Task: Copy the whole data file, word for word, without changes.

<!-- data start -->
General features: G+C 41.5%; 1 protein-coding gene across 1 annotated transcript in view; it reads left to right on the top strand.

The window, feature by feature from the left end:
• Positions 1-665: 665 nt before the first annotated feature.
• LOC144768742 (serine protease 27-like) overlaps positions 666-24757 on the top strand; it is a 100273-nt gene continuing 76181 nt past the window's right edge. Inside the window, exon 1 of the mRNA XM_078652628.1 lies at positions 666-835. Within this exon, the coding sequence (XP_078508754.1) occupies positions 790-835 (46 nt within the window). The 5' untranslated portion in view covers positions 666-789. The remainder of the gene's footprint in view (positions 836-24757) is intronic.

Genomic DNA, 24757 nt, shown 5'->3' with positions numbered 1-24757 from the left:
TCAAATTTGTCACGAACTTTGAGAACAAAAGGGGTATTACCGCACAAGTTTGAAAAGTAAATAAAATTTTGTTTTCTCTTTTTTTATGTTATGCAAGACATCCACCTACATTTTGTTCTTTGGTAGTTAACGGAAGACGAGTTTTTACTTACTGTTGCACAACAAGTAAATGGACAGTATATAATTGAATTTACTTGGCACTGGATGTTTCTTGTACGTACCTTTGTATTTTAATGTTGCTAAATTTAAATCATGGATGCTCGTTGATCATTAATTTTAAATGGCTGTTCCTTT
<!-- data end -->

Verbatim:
General features: G+C 41.5%; 1 protein-coding gene across 1 annotated transcript in view; it reads left to right on the top strand.

The window, feature by feature from the left end:
• Positions 1-665: 665 nt before the first annotated feature.
• LOC144768742 (serine protease 27-like) overlaps positions 666-24757 on the top strand; it is a 100273-nt gene continuing 76181 nt past the window's right edge. Inside the window, exon 1 of the mRNA XM_078652628.1 lies at positions 666-835. Within this exon, the coding sequence (XP_078508754.1) occupies positions 790-835 (46 nt within the window). The 5' untranslated portion in view covers positions 666-789. The remainder of the gene's footprint in view (positions 836-24757) is intronic.

Genomic DNA, 24757 nt, shown 5'->3' with positions numbered 1-24757 from the left:
TCAAATTTGTCACGAACTTTGAGAACAAAAGGGGTATTACCGCACAAGTTTGAAAAGTAAATAAAATTTTGTTTTCTCTTTTTTTATGTTATGCAAGACATCCACCTACATTTTGTTCTTTGGTAGTTAACGGAAGACGAGTTTTTACTTACTGTTGCACAACAAGTAAATGGACAGTATATAATTGAATTTACTTGGCACTGGATGTTTCTTGTACGTACCTTTGTATTTTAATGTTGCTAAATTTAAATCATGGATGCTCGTTGATCATTAATTTTAAATGGCTGTTCCTTT